Notorious for their work with mis sold PPI and forex rigging scandals, the UK’s banking industry now faces a hefty recompense of £4.4 billion to UK SMEs for mis selling complex interest rate hedging products.
The products were meant to protect smaller companies from rising business rates. However, when the rates fell, the companies paid extra charges and deal penalties, which were charged to them without their knowledge.
The UK Banks had paid out £1.8 billion pounds in compensation and its deadline is on March for claims. They covered the cost of having to terminate agreements early. They also employed more than 3,000 people to review the case.
Meanwhile, banks had dismissed more than a third of the claims. Cases left to be reviewed were offered alternative products rather than cash compensation.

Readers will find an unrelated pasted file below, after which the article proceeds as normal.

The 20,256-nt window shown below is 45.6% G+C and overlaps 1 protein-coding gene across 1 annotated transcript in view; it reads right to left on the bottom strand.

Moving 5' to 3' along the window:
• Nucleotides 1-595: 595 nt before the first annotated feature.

The additional £4.4 billion recompense for the interest rates increases the total penalty, compensation and fines of UK banks to more than £40 billion. Around £28 billion would be PPI recompense, with RBS, HSBC and Barclays paying out an additional compensation amount.
According to the FCA, around £365 million were paid out to cover consequential losses. It also required banks to compensate beyond the direct losses suffered by businesses.